Judy Terry is a marketing professional who stood down as a councillor in Suffolk in May
As we approach Remembrance Day, we will be focusing on the debt we owe to our military throughout the generations. It will be especially poignant in 2014 for two reasons: first, it is 100 years since the start of the First World War.
But, second, it coincides with our troops leaving Afghanistan – a conflict on which historians already disagree. One only hopes that the huge personal sacrifice and significant cost (more than £30 billion to the UK, alone) will prove to have benefited a benighted country in a region suffering terrible turmoil.
Tears will undoubtedly be shed as the Great and the Good assemble round memorials across the country, from Whitehall to rural villages, and the magnificent National Memorial Arboretum in Staffordshire. But, as Mayors and dignitaries retire for lunch and a few drinks, it will be all too easy to forget the tragic legacy families and individuals are living with as a direct result of this latest war.
Although we know that 453 service men and women lost their lives, figures for the number of wounded are not so easily forthcoming. However, Help for Heroes recently announced that 70,000 were injured or made sick during the last 13 years in Iraq and Afghanistan, and 22,000 medically discharged. Many are permanently maimed, with lost limbs, sight, or brain damage. Others have mental health problems arising from the combat stress.
So isn’t it time to reflect on the Military Covenant? It reinforces this country’s commitment to looking after service people, both during their service and in civvy street. The Government affirmed £22m for healthcare and prosthetics but what of the many councils which also signed their own Military Covenants, promising ‘special consideration, as appropriate, especially for those who have given most, such as the injured and bereaved…’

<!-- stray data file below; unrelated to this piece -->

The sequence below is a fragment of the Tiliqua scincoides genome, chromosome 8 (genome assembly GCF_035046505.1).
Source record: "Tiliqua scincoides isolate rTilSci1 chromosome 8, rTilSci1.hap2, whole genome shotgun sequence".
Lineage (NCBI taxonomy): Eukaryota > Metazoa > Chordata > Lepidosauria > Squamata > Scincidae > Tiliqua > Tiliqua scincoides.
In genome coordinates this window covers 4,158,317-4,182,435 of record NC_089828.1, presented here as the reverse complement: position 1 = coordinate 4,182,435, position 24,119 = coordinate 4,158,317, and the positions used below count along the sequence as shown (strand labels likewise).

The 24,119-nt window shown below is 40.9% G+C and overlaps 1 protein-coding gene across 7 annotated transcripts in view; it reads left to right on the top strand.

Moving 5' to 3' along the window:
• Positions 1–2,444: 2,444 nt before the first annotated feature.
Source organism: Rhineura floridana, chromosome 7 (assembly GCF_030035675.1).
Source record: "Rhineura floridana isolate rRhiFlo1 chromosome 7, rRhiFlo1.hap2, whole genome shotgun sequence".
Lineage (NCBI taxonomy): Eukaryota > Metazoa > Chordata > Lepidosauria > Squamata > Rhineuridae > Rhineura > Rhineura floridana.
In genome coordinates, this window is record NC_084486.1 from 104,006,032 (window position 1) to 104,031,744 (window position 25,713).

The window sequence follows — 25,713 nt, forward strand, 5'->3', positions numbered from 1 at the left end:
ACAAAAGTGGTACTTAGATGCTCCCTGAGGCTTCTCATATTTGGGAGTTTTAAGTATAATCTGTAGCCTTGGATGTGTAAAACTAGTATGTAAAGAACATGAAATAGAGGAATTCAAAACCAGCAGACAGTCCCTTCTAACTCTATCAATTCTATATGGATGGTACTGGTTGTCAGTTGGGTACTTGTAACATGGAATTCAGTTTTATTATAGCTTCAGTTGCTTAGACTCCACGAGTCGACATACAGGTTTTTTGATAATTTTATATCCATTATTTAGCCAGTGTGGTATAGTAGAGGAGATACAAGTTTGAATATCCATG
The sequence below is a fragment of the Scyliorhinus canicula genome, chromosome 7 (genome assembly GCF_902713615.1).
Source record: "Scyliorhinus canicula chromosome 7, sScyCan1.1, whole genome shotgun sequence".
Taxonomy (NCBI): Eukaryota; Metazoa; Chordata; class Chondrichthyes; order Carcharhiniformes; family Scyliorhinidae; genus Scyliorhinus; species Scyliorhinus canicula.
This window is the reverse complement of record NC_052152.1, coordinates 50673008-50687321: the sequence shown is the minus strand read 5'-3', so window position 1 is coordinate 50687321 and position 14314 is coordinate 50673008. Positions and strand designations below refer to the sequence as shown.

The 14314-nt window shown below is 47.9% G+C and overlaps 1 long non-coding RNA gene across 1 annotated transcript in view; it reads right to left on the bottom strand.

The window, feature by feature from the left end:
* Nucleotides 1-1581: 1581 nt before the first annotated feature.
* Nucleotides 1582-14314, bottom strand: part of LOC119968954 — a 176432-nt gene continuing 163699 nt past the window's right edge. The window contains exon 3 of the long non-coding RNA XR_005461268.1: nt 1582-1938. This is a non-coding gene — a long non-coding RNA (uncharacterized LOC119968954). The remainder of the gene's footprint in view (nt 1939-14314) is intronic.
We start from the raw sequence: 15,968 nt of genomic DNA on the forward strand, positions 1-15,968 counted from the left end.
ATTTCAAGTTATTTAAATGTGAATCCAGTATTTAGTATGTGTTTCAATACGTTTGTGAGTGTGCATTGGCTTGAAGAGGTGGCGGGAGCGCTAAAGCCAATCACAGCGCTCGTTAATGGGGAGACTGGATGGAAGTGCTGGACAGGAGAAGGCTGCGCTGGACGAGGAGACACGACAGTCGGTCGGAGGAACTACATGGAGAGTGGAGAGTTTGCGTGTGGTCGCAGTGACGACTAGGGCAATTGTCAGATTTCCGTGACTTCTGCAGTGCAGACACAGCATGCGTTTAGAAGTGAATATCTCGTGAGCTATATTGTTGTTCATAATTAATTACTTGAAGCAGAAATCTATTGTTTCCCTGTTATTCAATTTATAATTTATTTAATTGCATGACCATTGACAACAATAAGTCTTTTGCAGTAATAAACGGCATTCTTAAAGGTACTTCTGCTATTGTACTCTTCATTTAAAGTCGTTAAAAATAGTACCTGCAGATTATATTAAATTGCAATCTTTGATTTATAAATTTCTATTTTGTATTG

Has there been any real progress, apart from grand parades and a few social events? I’ve tried to find the promised ‘action plans’, but without success.
How many councils are prioritising service families in their housing policies, or ensuring that wounded soldiers – whatever their age – are provided with equipment and home adaptations to make life easier? It can take months, or in some cases, years, to get adaptations under normal circumstances! These programmes must be accelerated.
And, are councils actively recruiting ex-service personnel?
I have spent the last year trying to get the private sector to create social enterprises to employ both wounded and retired ex-service men and women; my Local Enterprise Partnership and a college have offered financial support to train and create apprenticeships – but so far no takers. So it’s time for the public sector to rise to the challenge and set an example.
Employers complain that today’s youth lack the skills for the workplace: discipline, persistence, teamworking, responsibility, communication, initiative and leadership – yet these are just the qualities (and more) to be found at all levels in people who serve in the Army, Royal Navy or RAF. They are highly skilled engineers, security, medical and HR professionals, logistics experts. You name it, the services have someone doing it! And they aren’t used to the 9-5 culture, either; if a job needs doing, they do it, providing role models for disaffected young people at the same time.
Leaving Afghanistan means that the sick and wounded won’t have such a high profile in future – the annual Remembrance day will ensure that we dig into our pockets to buy a poppy both in memory of those who died and to enable the Royal British Legion to carry on its excellent work, but isn’t it time to have a Help for Heroes Day. Why not make May Day a time to celebrate the living?
Prince Harry would, I’m sure, delight in being a patron, especially since he has done so much already through sport and Walking with the Wounded to highlight what is possible. These are young people, with their whole lives ahead of them, and it is important that they should be seen and heard – and certainly not forgotten. Although some may never again regain full independence, we must ensure that they – and their families – are as happy and fulfilled as possible.
A Help for Heroes Day should be organised nationally, linked to raising funds for the new Defence and National Rehabilitation Centre at Stanford Hall in Leicestershire. The Duke of Westminster has acquired the site himself, and is now leading a £300m fundraising campaign so that it can open in 2017. Not just a centre of care and rehabilitation for the services, it will also be an important research centre. Whilst the Government is a major contributor, additional annual funding from a variety of sources will have to be raised.
Help for Heroes is a marvellous charity, with strong name recognition, and Stanford Hall is something tangible for the public to identify with and generously support, as the British always do.
Council leaders can make this happen, and May Day 2015 could be the first Help for Heroes Day.
A major boost for those whose lives have been changed forever by an IED or bullet; men and women who deserve to be remembered – and celebrated. Not to mention a blessed relief from electioneering!